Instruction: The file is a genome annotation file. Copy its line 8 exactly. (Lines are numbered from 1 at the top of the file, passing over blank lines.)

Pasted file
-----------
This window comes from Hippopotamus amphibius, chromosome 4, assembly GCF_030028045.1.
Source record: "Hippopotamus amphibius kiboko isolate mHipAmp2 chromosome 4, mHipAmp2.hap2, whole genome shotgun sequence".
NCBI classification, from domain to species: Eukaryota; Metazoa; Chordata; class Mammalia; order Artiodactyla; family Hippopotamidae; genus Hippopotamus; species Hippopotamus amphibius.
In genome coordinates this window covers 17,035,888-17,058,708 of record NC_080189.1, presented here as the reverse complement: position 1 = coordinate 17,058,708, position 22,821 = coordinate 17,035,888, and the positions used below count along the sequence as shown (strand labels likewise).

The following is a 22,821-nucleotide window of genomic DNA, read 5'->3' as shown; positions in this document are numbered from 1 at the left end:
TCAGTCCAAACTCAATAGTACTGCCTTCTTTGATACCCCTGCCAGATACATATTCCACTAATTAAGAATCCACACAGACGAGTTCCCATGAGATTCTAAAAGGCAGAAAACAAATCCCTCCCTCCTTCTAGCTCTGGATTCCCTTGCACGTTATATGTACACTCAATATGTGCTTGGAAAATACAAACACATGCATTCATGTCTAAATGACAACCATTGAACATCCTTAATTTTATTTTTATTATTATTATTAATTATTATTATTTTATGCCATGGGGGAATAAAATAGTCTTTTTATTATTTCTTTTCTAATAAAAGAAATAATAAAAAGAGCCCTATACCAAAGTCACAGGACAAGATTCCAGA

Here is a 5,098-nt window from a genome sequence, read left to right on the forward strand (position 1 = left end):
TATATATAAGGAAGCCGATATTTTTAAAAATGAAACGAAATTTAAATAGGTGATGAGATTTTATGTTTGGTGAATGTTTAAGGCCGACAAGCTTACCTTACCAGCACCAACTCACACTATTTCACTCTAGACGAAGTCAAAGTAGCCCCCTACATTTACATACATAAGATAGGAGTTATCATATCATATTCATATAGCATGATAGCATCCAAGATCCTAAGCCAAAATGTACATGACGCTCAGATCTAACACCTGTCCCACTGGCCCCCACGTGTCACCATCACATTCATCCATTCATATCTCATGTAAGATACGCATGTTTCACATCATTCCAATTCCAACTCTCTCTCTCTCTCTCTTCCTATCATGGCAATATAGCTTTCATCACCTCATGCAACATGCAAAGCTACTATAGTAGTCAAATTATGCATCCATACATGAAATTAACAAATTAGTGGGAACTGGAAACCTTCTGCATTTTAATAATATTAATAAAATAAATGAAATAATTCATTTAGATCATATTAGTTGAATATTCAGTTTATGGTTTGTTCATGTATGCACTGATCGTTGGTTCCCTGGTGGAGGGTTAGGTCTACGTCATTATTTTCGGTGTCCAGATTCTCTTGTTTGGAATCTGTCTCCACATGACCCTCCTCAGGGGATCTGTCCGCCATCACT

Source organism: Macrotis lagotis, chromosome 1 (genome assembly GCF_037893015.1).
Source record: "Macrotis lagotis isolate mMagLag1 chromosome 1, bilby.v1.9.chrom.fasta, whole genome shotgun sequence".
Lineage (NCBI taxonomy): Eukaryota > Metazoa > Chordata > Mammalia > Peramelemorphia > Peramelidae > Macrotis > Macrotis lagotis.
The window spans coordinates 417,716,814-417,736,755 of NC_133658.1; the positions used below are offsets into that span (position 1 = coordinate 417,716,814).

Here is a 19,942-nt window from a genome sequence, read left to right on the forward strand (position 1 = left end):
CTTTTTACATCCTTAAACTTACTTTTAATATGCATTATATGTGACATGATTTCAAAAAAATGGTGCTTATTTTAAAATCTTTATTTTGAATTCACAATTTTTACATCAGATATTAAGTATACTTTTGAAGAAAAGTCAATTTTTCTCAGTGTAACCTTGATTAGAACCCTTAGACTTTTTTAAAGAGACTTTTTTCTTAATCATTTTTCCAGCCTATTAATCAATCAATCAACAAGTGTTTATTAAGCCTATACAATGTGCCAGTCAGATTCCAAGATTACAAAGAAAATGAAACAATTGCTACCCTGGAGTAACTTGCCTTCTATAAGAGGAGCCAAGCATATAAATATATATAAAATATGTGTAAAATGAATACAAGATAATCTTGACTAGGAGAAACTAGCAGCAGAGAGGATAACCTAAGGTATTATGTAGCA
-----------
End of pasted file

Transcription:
TATATATAAGGAAGCCGATATTTTTAAAAATGAAACGAAATTTAAATAGGTGATGAGATTTTATGTTTGGTGAATGTTTAAGGCCGACAAGCTTACCTTACCAGCACCAACTCACACTATTTCACTCTAGACGAAGTCAAAGTAGCCCCCTACATTTACATACATAAGATAGGAGTTATCATATCATATTCATATAGCATGATAGCATCCAAGATCCTAAGCCAAAATGTACATGACGCTCAGATCTAACACCTGTCCCACTGGCCCCCACGTGTCACCATCACATTCATCCATTCATATCTCATGTAAGATACGCATGTTTCACATCATTCCAATTCCAACTCTCTCTCTCTCTCTCTTCCTATCATGGCAATATAGCTTTCATCACCTCATGCAACATGCAAAGCTACTATAGTAGTCAAATTATGCATCCATACATGAAATTAACAAATTAGTGGGAACTGGAAACCTTCTGCATTTTAATAATATTAATAAAATAAATGAAATAATTCATTTAGATCATATTAGTTGAATATTCAGTTTATGGTTTGTTCATGTATGCACTGATCGTTGGTTCCCTGGTGGAGGGTTAGGTCTACGTCATTATTTTCGGTGTCCAGATTCTCTTGTTTGGAATCTGTCTCCACATGACCCTCCTCAGGGGATCTGTCCGCCATCACT